Nickelback “Here and Now” Review

3/10Nickelback never seize to amaze me. Their music has been so universally disliked, and so representative of a larger, more sinister beast (the mainstream music listener) that I find their longevity shocking but also oddly acceptable. There are a lot of bands like Nickelback that could be pinpointed, but Nickelback insist on continuing to make music, so why they sort of asked for it.

I tried to come into this review as objective as physically possible, trying my hardest to keep back my distant memories of the awful hooks in songs likeThis is How You Remind Me and Animal (and Photograph and Something in Your Mouth and etc etc etc)  and I believe I did a really solid job. With that said, Nickelback’s new full length Here and Now is only slightly better than I expected.

That’s not to say that this is a good album by any stretch of the imagination, as the Nickelback formula is still very much, almost comically intact. But there are few brief glimpses of legitimate quality song-writing here. When We Stand Together begins with a comfortable little acoustic lick, and barely carries that through the song. It remains a forgettable, albeit tolerable little track stuck between drival. Lullaby is another rather somber tune that is surprisingly poignant, and probably the best song on the album. But Nickelback attempts that terrible cliche-ridden riffage, as witnessed onMidnight Queen, that sounds like Guns N Roses meets umm…awful radio rock and roll. Gotta Get Me Some has some of the worst lyrics I’ve ever heard from the group. Nickelback’s inability to change in almost capacity is not just frustrating, but anger-inducing. Though, they did make a pretty album cover this time around, probably the most objectively high-quality aspect of this entire project.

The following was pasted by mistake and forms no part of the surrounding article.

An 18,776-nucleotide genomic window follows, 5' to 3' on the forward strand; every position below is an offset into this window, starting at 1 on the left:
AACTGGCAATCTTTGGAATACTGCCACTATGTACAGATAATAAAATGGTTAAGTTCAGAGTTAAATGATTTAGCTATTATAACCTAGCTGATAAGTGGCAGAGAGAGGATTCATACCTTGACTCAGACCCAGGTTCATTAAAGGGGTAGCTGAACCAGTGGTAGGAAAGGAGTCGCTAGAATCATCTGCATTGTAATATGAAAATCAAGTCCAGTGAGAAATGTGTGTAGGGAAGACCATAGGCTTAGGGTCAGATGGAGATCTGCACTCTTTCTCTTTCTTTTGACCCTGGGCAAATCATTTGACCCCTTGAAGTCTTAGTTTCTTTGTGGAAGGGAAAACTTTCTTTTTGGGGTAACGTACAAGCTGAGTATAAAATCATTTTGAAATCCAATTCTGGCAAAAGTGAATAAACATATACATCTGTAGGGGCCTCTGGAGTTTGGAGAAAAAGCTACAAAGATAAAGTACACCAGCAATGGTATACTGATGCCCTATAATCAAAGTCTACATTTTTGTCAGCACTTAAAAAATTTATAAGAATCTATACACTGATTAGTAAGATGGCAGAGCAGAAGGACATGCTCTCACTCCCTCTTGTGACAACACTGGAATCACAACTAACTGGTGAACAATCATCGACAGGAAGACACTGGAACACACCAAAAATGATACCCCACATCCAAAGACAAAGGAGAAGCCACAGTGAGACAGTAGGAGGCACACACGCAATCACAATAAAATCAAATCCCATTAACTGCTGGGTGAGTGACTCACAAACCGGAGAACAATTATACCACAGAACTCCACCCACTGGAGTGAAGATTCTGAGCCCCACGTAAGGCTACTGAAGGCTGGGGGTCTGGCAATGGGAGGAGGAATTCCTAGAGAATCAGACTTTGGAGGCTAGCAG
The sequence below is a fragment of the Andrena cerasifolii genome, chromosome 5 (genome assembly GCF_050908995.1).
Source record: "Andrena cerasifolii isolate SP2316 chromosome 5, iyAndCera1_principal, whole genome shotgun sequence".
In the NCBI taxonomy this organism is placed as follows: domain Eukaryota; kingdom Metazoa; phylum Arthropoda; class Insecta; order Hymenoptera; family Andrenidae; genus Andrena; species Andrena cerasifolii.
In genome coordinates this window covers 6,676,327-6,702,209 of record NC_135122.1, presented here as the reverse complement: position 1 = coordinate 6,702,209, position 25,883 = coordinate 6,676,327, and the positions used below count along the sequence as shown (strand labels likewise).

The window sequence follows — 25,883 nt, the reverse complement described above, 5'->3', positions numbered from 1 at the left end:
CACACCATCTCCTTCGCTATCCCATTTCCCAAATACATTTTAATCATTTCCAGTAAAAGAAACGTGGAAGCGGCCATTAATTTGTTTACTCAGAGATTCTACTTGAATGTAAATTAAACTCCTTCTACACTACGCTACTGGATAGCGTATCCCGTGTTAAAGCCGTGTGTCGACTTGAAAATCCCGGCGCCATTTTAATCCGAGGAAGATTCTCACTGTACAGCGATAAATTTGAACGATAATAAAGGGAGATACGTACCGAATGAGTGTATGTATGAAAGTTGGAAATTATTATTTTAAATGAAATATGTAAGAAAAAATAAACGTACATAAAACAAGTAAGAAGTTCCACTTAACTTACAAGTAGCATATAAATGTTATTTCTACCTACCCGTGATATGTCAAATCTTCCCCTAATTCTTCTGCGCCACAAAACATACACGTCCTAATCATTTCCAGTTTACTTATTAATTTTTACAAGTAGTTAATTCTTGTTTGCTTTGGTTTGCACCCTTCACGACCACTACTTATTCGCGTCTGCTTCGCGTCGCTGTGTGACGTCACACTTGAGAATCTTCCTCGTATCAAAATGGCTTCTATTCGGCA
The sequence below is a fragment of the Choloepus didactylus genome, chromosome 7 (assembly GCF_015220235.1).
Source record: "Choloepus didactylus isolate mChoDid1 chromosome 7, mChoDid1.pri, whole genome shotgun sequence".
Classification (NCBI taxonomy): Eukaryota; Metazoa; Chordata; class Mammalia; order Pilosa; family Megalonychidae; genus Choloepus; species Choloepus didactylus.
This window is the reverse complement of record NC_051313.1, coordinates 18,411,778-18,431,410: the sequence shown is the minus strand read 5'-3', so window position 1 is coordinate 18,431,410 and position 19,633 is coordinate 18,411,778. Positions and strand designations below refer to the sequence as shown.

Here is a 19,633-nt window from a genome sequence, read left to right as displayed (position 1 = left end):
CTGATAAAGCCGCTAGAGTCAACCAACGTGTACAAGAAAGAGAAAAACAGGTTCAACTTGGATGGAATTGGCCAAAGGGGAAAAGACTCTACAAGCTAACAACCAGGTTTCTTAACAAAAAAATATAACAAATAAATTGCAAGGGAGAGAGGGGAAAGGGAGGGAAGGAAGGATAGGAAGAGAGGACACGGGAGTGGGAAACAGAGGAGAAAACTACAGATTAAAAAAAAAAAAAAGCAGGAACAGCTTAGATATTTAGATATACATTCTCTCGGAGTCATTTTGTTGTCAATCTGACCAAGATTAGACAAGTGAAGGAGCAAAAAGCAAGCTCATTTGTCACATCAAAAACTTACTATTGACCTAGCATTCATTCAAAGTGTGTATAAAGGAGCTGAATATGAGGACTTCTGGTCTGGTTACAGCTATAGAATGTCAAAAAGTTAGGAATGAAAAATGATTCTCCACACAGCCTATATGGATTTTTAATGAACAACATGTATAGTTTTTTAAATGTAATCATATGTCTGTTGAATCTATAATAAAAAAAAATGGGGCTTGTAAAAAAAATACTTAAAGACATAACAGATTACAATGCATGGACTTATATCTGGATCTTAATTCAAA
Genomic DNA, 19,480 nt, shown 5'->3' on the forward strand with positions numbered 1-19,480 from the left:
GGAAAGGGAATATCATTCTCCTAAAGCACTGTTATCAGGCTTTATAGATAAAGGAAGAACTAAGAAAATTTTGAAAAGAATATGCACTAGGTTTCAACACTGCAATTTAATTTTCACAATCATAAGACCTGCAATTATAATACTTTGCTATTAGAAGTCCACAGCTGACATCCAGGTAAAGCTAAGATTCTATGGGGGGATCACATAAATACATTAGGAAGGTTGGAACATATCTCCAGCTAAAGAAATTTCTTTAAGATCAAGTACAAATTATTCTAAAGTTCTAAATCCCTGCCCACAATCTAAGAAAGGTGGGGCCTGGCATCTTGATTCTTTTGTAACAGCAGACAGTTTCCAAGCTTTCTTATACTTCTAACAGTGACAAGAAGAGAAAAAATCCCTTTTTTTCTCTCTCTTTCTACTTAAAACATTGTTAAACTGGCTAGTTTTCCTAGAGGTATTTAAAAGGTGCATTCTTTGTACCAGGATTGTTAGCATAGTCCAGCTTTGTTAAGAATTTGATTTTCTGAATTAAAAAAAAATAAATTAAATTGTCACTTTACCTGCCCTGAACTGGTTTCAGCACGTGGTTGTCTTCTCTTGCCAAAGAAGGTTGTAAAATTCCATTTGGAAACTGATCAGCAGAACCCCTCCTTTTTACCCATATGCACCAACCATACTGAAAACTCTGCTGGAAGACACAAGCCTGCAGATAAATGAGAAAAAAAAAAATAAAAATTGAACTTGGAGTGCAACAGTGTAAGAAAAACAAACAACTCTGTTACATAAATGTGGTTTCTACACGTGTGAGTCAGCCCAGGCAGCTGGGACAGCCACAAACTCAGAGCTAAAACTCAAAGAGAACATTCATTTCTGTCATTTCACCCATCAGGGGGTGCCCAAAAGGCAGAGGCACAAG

Nickelback is formula driven rock and roll to its very heart and soul. There is an ingrained chemical formula to their music, that one can break down with no effort. They begin with an intro riff, break it down for the verse, and bring everything back with an overtly and ambiguous chorus until they run it to the ground. Their melodramatic bullshit is still coursing through every chord, and it tired back in 2005. Here it’s just disturbing. Though their skills are slightly better at the soft drama, Nickelback’s continuous effort to stay exactly who they are in almost every conceivable way is frustrating and obnoxious to the mass of music fans. I don’t want to say that Nickelback’s song crafting is terrible, because that’s unfair. But it does condone to a specific bottom barrel lowest common denominator aspect. It’s by no means trivial, but it is one of the eclipsing evils of music that is hard to ignore. As long as Nickelback keeps vomiting on record, we can have something to hate. Regardless, even Nickelback fans should be tired of this one trick pony running their so called “hooks” into the ground over and over again.

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